Entering the 2007 season, Santi as well as senior Jonathan Stupar have led the tight end unit for Virginia. With the school’s rich history at the position, Santi knows both he and Stupar will play a big role in the success of the team this season. With two great talents at the position, Virginia often tries to employ dual tight end sets to utilize both of their abilities. There are some sets in which Virginia has to use only Santi or Stupar, however.
“I’ve never looked at it as a competition between us,” Santi said. “There is a playful competition in which we push each other, but you won’t find any other guys that root for each other harder. We learn from each other’s mistakes and we improve together. We don’t look at it as if he caught a pass and I didn’t. We look at it as we caught a pass. We’re a tight end unit the more we can do to help the team as a whole, the better.”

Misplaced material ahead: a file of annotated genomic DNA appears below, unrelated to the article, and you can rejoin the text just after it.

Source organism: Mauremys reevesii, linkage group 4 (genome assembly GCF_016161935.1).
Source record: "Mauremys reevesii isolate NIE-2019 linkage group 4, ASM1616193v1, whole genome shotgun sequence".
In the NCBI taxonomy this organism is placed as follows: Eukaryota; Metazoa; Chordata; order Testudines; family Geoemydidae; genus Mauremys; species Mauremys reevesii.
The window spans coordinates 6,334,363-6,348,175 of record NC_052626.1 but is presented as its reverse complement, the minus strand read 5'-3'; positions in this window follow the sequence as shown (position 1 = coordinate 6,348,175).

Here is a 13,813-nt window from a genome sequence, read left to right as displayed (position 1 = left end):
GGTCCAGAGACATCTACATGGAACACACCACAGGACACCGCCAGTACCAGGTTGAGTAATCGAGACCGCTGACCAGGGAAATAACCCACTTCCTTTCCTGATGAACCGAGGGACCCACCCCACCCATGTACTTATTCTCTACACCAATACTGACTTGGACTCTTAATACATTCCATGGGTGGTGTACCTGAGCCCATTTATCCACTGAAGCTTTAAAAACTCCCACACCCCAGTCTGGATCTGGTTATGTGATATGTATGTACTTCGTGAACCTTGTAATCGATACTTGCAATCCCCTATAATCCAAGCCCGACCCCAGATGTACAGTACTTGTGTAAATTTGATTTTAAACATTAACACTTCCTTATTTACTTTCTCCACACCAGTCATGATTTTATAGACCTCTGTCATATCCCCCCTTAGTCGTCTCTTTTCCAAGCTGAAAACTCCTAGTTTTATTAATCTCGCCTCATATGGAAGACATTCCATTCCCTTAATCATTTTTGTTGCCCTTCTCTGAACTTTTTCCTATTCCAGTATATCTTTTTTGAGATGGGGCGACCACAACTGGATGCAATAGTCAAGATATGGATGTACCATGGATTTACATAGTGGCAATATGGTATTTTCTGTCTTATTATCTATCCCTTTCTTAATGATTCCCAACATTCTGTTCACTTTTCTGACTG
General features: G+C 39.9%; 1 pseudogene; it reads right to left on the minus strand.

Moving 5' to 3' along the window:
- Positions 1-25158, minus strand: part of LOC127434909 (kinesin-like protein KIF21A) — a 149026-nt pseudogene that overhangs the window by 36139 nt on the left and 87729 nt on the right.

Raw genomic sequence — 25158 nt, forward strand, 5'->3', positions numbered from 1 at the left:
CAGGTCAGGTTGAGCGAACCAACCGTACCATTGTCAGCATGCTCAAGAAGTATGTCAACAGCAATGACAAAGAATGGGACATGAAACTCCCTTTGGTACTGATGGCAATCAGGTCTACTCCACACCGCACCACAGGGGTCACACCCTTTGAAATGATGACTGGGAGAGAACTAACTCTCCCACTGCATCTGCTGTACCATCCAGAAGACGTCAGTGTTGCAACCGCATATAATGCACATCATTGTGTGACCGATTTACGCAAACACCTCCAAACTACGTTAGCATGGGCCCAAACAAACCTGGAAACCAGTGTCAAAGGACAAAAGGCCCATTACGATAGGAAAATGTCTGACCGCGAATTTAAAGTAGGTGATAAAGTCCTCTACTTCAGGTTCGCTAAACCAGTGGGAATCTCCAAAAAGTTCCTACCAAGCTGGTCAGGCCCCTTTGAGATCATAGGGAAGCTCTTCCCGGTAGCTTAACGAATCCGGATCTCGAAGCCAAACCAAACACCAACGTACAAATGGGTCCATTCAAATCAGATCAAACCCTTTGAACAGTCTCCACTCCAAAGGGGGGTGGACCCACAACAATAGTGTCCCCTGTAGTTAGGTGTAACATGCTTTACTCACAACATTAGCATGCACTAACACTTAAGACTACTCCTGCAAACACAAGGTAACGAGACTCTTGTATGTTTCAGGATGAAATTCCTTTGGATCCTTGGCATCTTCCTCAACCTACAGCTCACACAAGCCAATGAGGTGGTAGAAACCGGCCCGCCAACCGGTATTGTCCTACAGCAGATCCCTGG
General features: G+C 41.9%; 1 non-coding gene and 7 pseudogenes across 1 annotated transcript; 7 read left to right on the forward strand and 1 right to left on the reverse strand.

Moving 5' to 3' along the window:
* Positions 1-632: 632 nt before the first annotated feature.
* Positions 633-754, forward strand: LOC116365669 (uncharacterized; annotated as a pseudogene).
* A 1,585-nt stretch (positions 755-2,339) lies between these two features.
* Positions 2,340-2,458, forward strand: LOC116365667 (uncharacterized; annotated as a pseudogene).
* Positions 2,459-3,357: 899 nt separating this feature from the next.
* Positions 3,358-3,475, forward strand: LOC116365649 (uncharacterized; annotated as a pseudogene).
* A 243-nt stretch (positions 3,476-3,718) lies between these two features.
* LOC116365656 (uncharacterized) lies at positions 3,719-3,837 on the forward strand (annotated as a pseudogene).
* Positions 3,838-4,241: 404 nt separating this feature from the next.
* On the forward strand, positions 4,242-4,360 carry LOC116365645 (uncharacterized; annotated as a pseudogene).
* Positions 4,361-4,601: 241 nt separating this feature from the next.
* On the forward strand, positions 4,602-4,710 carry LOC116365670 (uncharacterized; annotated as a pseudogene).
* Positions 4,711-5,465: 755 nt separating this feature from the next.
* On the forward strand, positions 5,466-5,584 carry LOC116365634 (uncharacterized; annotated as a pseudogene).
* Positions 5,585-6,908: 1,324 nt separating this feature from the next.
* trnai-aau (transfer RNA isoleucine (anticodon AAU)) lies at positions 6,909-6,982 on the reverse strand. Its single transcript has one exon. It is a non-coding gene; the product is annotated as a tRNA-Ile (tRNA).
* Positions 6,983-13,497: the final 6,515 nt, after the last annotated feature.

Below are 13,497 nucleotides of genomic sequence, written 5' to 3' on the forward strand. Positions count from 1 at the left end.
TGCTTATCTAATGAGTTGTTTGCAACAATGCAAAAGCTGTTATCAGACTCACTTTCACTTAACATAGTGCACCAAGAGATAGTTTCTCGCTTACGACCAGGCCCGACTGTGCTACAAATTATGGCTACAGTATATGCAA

“On the football field we learn a lot from each other,” Stupar said. “We run a lot of double tight end plays where we are both in the game. We’re such great friends and it’s really not like a battling for time thing. It’s so nice to have somebody out there at your position that is going to talk to you and help you out on every play and be there for you. I couldn’t ask for much else.”
Academically Santi has his sights set on a number of accolades that would truly set him apart. Already a member of the Dean’s List a number of times as well as being named to the 2006 All-ACC Academic Football Team, he is now a candidate for Academic All-America honors and the Draddy Award.
“Either of those would be a tremendous honor and are definitely goals for me,” Santi said. “When you work hard at something, it is always good to receive any type of reward or recognition for it.”
In addition to Virginia’s playbook, “Catcher in the Rye,” and “In the Company of Heroes” are favorite reads of Santi’s.
“I enjoy reading,” Santi said. “It’s hard for me to pick just one favorite book, and I read because it’s a good way to relax. There is always something to learn from a good book.”
And learning, be it on the football field or an academic setting, is something Santi has mastered.